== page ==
The Cannes Film Festival has revealed the selections for the Directors’ Fortnight sidebar of the festival, a non-competitive section awarded by the Société des Réalisateurs Français. Last year, the section awarded Deniz Gamze Ergüven’s "Mustang" with the Europa Cinemas Label Award.
After women earned dismal representation in the Cannes main competition slate with only 15 percent women-directed films, and again during the Critics’ Week lineup with 14 percent, the Directors Fortnight, with 22 percent female-directed films, marks a slight improvement. (At least it’s above the 20 percent mark — a low benchmark to be sure, but a benchmark other Cannes programs have failed to meet.)
Of this year’s group of 18 features, only four were directed by women: "The Aquatic Effect," directed by Sólveig Anspach; "Risk," directed by Laura Poitras; "Wolf and Sheep," directed by Shahrbanoo Sadat; and "Divines," directed by Houda Benyamina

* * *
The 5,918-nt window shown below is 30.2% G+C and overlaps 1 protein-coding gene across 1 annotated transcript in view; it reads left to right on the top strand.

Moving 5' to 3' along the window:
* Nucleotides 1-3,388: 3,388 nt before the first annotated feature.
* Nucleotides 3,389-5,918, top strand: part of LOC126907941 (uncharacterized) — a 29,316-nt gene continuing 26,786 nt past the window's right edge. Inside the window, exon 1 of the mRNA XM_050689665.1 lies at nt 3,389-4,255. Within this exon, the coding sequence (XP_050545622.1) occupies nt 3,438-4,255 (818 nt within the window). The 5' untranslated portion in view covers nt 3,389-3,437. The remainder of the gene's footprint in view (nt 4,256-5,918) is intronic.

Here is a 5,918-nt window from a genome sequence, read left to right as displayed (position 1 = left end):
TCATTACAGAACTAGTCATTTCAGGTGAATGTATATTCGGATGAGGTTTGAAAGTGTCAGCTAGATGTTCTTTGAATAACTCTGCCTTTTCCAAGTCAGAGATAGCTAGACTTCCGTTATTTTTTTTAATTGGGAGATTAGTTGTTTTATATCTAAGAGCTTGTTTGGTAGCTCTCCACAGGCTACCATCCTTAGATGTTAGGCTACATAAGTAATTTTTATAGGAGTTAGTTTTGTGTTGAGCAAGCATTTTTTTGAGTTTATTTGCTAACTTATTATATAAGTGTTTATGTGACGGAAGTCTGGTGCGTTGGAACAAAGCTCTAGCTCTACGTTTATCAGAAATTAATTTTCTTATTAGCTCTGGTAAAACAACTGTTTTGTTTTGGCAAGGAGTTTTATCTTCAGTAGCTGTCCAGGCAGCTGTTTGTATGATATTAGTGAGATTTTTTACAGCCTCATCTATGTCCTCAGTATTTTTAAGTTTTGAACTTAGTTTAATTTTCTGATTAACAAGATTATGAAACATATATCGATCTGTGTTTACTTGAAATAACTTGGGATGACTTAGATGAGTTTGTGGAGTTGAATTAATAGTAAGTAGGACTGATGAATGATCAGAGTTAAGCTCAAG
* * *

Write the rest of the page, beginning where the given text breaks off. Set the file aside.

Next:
Two of these films appeared on our list of 20 films by women we hoped to see at Cannes. We anticipated seeing "The Aquatic Effect," the Icelandic-French filmmaker Anspach’s final film, which follows a crane operator who falls for a swimming instructor. The Cannes regular passed away from breast cancer at 54 while the film was in post-production.
On the other end of the spectrum, Sadat is returning to Cannes with her first feature, "Wolf & Sheep." The Afghan screenwriter, producer and director’s first short film "Vice Versa One" was selected at Directors’ Fortnight at Cannes in 2011. In 2013, she opened her own production company "Wolf Pictures" in Kabul.
Poiras is following up her Academy Award win for "CITIZENFOUR" with "Risk," which, like her Oscar winner, follows a whistle blower in hiding. This time around she’s shining a spotlight on WikiLeak’s editor-in-chief Julian Assange.
Benyamina is debuting her first feature, "Divines," which, according to Cineuropa, "revolves around 15-year-old Dounia, who lives with her mother on the Les Pyramides estate, where she is known by the nickname ‘bâtarde’ (‘Bastard’). She builds up a protective tomboy image for herself and resolves to become a big shot in the neighborhood. An intense friendship and a passionate love affair will then force her to face up to her contradictions."
By debuting their debut films, Benyamina and Sadat are eligible to win the Camera d’Or, the Golden Camera, which is awarded to best first feature.
[via The Hollywood Reporter]